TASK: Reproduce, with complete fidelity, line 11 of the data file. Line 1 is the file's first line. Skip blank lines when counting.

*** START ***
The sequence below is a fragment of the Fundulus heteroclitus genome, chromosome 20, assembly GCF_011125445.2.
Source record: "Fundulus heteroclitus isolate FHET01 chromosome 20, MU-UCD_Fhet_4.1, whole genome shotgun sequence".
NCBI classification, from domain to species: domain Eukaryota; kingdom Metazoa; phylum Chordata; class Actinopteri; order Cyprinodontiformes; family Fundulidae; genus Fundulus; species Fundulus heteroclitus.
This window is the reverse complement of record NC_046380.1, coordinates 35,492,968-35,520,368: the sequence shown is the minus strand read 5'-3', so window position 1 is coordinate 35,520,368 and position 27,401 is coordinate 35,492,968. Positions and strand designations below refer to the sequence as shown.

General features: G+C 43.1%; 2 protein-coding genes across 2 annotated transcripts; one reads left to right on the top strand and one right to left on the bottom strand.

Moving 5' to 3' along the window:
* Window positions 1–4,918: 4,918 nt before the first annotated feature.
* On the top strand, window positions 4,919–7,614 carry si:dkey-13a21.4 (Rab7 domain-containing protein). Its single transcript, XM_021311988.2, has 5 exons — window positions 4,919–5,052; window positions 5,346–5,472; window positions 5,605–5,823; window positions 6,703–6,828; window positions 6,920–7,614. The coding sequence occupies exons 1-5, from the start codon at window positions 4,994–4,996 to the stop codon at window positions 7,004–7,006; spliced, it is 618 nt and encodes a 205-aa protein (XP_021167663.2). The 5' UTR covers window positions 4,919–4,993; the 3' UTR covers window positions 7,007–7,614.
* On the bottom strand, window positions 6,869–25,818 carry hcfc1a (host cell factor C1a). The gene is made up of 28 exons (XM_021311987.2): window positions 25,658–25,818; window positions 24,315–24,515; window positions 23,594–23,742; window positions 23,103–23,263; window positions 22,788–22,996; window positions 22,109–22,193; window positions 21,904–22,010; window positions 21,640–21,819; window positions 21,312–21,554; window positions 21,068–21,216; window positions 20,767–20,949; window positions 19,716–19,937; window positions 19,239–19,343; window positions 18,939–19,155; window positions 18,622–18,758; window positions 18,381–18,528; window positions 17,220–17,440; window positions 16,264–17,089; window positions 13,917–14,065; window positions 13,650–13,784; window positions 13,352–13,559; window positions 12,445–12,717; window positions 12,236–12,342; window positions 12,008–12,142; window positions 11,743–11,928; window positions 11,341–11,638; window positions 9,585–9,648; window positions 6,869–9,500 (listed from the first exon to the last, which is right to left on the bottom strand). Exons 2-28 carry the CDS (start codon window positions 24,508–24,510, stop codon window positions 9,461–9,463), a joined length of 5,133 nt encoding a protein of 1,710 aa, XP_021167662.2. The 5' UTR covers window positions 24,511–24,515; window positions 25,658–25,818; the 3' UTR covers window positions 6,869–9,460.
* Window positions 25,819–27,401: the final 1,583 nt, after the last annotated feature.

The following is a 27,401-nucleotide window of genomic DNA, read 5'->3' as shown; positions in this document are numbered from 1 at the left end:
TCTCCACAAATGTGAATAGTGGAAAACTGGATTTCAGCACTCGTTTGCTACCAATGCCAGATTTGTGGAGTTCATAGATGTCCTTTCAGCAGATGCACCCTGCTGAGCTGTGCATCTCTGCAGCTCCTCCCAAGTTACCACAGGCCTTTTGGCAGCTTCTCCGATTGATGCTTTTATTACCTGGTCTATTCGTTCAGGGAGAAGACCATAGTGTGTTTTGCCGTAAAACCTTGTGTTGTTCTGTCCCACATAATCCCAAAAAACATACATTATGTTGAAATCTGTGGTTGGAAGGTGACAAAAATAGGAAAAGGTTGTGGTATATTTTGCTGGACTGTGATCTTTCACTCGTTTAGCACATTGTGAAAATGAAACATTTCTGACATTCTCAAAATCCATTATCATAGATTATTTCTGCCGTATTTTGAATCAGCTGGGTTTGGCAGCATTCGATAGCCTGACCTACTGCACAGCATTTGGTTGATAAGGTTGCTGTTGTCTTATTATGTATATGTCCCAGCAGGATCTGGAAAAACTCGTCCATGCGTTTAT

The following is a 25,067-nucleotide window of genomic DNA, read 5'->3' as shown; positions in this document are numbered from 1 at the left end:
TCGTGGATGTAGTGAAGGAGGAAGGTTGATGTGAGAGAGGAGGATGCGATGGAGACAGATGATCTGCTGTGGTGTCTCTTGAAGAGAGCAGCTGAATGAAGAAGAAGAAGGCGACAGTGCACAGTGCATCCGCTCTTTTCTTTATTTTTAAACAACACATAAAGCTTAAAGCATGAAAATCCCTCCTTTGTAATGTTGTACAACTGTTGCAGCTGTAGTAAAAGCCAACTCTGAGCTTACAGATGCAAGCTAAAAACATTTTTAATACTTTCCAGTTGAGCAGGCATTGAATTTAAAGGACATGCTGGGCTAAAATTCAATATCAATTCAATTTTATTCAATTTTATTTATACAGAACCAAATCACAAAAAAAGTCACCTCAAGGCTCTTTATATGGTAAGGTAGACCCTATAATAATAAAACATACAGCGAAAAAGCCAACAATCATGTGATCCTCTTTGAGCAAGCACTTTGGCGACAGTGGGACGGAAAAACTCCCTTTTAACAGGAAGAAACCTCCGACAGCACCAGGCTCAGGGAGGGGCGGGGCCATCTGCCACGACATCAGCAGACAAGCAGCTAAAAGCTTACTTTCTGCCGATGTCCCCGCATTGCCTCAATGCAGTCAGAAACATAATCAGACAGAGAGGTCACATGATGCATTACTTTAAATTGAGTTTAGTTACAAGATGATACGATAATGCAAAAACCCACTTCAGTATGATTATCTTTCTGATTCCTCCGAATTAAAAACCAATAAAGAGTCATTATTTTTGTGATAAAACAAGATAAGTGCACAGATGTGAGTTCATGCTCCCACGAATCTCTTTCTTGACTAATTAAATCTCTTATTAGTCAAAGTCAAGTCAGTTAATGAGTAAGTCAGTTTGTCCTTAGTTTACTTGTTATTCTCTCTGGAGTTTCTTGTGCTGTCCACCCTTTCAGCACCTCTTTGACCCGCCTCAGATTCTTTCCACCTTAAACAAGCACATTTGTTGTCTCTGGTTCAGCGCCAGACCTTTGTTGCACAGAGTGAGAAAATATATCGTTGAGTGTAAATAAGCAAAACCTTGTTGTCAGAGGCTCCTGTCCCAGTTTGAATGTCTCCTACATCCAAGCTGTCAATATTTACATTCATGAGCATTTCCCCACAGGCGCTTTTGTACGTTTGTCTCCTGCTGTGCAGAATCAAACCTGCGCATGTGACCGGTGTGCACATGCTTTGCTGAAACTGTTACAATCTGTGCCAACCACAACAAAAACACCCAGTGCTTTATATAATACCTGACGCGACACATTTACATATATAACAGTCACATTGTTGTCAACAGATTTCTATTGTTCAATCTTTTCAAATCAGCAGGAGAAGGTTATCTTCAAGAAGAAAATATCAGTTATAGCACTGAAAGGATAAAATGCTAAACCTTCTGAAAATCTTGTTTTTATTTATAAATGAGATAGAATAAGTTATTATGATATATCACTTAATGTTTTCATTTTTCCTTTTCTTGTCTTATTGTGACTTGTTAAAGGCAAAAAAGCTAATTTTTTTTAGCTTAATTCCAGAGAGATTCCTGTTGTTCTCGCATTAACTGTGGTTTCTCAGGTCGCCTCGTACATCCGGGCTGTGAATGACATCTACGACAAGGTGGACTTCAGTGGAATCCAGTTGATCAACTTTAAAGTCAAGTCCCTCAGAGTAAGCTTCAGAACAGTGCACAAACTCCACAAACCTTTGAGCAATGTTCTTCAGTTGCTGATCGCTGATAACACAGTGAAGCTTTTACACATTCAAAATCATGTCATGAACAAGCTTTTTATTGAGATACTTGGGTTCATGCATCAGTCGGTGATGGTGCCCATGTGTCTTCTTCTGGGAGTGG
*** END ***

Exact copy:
The following is a 27,401-nucleotide window of genomic DNA, read 5'->3' as shown; positions in this document are numbered from 1 at the left end: